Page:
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Editor's Choice

Patient safety and strikes: aspects of love

BMJ 2023; 380 doi: (Published 16 March 2023) Cite this as: BMJ 2023;380:p607
  1. Kamran Abbasi, editor in chief
  1. The BMJ
  1. kabbasi{at}
    Follow Kamran on Twitter @KamranAbbasi

Ten years on from Robert Francis’s inquiry into events at the UK’s Mid Staffordshire NHS Foundation Trust, is the NHS any safer? A recurring theme of investigations into avoidable harm, say Graham Martin and colleagues, is a failure to heed the concerns of patients and carers (doi:10.1136/bmj.p513).1 They propose three priorities (listening, learning, leadership) to help reduce the risk of tragic events in healthcare. To these three “Ls” they might add a fourth: love.

In the wake of strike action by junior doctors in England, Jennifer Darlow, a specialist trainee, reminds us of Boris Johnson’s ode to the NHS (doi:10.1136/bmj.p588).2 It was the beating heart of the country, said the then prime minister, an NHS “powered by love.” While the flames of love still flicker, it is clear that staff are disheartened and the public is losing patience.

To frame the strike as a single issue dispute would be a mistake, explains Darlow, and the personal decision to strike is a difficult and complex one. Pay is a factor, but so are working conditions and the standards of care that staff are able to offer. These issues were often mentioned by doctors on picket lines around the country in conversation with The BMJ’s reporters (doi:10.1136/bmj.p598).3

The risk to patient safety is also a feature of government responses to threats of strike action, although it can be hard to take such concerns in good faith. Stephen Barclay, England’s health and social care secretary, has quoted patient safety while refusing to negotiate with doctors and then proposing last minute discussions with unacceptable preconditions (doi:10.1136/bmj.p599).4 Politicians might wish to distance themselves from responsibility for strike action, pinning the blame on staff, but they can’t.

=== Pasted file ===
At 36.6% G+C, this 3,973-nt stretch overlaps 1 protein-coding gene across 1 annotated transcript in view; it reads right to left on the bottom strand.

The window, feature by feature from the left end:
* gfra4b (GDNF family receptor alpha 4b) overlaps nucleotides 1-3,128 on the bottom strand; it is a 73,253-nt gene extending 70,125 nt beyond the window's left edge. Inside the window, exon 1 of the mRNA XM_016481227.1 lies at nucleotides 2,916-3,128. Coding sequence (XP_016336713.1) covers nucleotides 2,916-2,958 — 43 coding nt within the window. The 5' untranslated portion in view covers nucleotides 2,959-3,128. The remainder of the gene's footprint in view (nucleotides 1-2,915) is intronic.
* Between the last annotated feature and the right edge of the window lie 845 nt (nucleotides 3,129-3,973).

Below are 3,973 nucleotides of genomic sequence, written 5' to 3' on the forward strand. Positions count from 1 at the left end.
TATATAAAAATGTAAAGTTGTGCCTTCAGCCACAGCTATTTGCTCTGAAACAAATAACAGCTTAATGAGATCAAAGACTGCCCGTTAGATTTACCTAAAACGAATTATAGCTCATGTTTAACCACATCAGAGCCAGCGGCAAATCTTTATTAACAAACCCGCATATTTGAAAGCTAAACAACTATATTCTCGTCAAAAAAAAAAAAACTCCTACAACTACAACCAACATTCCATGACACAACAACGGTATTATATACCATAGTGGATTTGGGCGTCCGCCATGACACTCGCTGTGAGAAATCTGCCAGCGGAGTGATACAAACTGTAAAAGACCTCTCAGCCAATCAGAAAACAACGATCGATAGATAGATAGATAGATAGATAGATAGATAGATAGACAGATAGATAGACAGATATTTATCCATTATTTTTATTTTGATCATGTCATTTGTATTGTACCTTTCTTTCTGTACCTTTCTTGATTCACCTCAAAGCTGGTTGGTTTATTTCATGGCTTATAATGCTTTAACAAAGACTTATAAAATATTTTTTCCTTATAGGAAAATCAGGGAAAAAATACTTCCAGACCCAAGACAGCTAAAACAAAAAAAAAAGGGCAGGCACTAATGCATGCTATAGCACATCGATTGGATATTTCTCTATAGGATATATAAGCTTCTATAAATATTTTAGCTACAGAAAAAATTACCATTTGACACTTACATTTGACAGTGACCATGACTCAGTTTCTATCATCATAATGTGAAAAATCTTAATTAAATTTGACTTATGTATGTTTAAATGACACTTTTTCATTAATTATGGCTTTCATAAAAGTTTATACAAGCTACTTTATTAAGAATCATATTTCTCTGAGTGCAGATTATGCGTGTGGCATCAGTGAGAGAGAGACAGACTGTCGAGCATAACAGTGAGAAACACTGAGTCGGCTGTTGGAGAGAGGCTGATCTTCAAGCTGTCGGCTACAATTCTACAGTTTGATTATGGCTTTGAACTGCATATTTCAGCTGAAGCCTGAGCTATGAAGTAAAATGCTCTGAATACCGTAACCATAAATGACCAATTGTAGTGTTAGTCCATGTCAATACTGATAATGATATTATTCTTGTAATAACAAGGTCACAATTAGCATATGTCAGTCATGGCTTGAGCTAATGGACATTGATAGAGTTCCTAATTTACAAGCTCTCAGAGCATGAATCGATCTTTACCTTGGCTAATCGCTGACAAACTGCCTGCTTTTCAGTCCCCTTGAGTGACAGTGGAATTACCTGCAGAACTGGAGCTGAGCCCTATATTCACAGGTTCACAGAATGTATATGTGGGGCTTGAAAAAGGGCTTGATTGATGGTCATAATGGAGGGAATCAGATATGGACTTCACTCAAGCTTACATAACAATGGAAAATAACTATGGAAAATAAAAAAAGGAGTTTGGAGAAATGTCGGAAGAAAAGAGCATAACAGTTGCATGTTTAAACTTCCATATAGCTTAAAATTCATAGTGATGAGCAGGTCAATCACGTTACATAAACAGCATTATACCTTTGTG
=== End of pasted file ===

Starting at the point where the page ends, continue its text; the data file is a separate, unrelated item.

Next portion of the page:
Concerns about standards of care and investments in health systems, both of which affect patient safety, are frequent motivations for strikes by health professionals, who see industrial action as a last resort. Ryan Essex and colleagues draw on international experience to consider the impact of strikes on patient care (doi:10.1136/bmj-2022-072719).5 The evidence is far from clear, and better research is needed on a difficult question to study, but the authors propose that patients may well benefit when strikes lead to improvements within health systems.

With medical students being dissuaded by events from a career in medicine (doi:10.1136/bmj.p525),6 the health workforce crisis looks set to deteriorate further. The diagnosis and the solution may lie in the data. John Appleby, examining trends in NHS spending and staffing over the past 25 years, finds a consistent rate of growth in the number of hospital consultants (doi:10.1136/bmj.p564).7 Meanwhile, the number of qualified GPs grew at a slower rate, started to decline from 2015, and is now back to the level it was in the 1990s, despite more demand from patients and demographic change placing extra pressure on primary care and its gatekeeper function.

“Doctors love what they do, and they would not be standing on the picket lines otherwise,” says Chanelle Smith, a foundation year 2 doctor. Even if the government doesn’t truly share that love for the NHS it would do well to listen, learn, and—most importantly—lead.